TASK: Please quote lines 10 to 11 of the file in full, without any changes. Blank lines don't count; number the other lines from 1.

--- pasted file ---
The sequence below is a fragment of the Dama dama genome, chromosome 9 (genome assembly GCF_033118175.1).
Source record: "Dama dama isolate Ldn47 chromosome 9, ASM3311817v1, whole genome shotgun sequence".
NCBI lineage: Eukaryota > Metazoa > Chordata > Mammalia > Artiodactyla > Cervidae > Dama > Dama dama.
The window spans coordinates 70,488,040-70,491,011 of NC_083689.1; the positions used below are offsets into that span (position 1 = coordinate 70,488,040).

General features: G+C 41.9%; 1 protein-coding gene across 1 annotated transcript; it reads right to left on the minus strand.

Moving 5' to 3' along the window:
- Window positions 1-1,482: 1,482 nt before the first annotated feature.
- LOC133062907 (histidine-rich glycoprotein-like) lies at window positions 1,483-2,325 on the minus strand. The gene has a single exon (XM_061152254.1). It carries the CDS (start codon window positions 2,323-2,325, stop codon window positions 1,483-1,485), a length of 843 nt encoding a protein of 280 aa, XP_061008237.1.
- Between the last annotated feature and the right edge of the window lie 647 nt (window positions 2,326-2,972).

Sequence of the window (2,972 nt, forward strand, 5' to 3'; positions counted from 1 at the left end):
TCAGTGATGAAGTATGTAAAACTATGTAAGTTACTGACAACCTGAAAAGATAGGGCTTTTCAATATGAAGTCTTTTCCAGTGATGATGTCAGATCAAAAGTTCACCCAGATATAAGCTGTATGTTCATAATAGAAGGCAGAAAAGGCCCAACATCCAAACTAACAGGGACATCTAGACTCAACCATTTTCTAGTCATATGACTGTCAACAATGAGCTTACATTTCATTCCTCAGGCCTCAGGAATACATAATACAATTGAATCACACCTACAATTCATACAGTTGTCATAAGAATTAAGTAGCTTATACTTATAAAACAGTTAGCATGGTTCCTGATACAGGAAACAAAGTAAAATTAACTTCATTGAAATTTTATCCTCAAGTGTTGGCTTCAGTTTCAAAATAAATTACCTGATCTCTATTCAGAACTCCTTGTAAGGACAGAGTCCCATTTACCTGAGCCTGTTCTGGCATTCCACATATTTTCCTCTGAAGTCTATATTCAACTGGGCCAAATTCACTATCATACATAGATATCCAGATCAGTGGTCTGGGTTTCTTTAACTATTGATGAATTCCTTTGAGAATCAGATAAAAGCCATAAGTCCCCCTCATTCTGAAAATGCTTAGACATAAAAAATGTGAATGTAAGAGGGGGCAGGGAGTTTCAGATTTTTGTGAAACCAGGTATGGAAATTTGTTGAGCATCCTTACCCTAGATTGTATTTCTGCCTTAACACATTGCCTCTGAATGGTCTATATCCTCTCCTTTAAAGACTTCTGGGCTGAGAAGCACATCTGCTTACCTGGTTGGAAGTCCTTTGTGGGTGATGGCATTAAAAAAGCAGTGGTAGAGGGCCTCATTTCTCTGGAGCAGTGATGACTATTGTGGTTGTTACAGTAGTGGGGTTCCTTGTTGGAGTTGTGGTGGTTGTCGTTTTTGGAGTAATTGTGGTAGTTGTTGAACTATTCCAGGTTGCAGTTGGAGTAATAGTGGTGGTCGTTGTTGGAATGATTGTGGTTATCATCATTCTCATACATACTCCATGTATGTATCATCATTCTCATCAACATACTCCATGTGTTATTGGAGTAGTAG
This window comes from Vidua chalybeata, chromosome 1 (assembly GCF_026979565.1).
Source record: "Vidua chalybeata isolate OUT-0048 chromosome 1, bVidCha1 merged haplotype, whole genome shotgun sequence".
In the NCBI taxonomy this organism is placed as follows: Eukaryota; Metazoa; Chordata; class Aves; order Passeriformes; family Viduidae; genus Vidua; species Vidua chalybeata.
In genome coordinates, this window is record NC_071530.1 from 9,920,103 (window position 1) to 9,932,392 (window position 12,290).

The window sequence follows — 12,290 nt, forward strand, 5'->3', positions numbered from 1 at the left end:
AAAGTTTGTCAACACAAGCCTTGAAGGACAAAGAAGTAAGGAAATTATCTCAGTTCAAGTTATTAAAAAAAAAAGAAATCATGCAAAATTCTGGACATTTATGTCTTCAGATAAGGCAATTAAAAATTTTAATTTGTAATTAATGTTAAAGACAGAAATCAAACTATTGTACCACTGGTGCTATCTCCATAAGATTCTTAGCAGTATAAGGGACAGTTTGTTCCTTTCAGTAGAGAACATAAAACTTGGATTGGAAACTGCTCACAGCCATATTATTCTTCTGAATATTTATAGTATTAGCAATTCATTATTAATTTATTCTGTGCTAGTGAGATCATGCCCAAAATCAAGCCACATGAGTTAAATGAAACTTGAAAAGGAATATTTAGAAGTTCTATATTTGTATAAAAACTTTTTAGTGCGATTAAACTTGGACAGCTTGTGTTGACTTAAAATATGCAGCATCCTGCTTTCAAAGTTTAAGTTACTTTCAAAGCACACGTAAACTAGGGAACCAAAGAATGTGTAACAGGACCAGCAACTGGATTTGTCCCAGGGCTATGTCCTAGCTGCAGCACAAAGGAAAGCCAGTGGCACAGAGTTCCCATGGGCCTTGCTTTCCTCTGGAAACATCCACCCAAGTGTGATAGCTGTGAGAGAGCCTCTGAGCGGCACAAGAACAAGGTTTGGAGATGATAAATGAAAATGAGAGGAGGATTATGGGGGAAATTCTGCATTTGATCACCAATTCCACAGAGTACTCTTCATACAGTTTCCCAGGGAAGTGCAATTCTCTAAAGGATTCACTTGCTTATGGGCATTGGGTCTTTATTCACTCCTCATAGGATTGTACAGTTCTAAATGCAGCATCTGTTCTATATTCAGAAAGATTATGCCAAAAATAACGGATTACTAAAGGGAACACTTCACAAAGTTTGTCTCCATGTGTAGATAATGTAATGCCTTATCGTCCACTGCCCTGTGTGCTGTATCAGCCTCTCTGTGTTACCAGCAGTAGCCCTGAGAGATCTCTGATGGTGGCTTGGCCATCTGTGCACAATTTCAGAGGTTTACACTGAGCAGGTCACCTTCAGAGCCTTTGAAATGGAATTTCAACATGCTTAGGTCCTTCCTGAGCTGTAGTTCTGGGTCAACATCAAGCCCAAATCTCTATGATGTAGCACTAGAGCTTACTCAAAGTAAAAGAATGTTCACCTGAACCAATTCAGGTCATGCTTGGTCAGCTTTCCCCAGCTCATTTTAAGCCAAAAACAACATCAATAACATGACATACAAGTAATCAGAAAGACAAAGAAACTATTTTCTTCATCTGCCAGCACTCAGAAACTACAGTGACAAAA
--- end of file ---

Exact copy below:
Sequence of the window (2,972 nt, forward strand, 5' to 3'; positions counted from 1 at the left end):
TCAGTGATGAAGTATGTAAAACTATGTAAGTTACTGACAACCTGAAAAGATAGGGCTTTTCAATATGAAGTCTTTTCCAGTGATGATGTCAGATCAAAAGTTCACCCAGATATAAGCTGTATGTTCATAATAGAAGGCAGAAAAGGCCCAACATCCAAACTAACAGGGACATCTAGACTCAACCATTTTCTAGTCATATGACTGTCAACAATGAGCTTACATTTCATTCCTCAGGCCTCAGGAATACATAATACAATTGAATCACACCTACAATTCATACAGTTGTCATAAGAATTAAGTAGCTTATACTTATAAAACAGTTAGCATGGTTCCTGATACAGGAAACAAAGTAAAATTAACTTCATTGAAATTTTATCCTCAAGTGTTGGCTTCAGTTTCAAAATAAATTACCTGATCTCTATTCAGAACTCCTTGTAAGGACAGAGTCCCATTTACCTGAGCCTGTTCTGGCATTCCACATATTTTCCTCTGAAGTCTATATTCAACTGGGCCAAATTCACTATCATACATAGATATCCAGATCAGTGGTCTGGGTTTCTTTAACTATTGATGAATTCCTTTGAGAATCAGATAAAAGCCATAAGTCCCCCTCATTCTGAAAATGCTTAGACATAAAAAATGTGAATGTAAGAGGGGGCAGGGAGTTTCAGATTTTTGTGAAACCAGGTATGGAAATTTGTTGAGCATCCTTACCCTAGATTGTATTTCTGCCTTAACACATTGCCTCTGAATGGTCTATATCCTCTCCTTTAAAGACTTCTGGGCTGAGAAGCACATCTGCTTACCTGGTTGGAAGTCCTTTGTGGGTGATGGCATTAAAAAAGCAGTGGTAGAGGGCCTCATTTCTCTGGAGCAGTGATGACTATTGTGGTTGTTACAGTAGTGGGGTTCCTTGTTGGAGTTGTGGTGGTTGTCGTTTTTGGAGTAATTGTGGTAGTTGTTGAACTATTCCAGGTTGCAGTTGGAGTAATAGTGGTGGTCGTTGTTGGAATGATTGTGGTTATCATCATTCTCATACATACTCCATGTATGTATCATCATTCTCATCAACATACTCCATGTGTTATTGGAGTAGTAG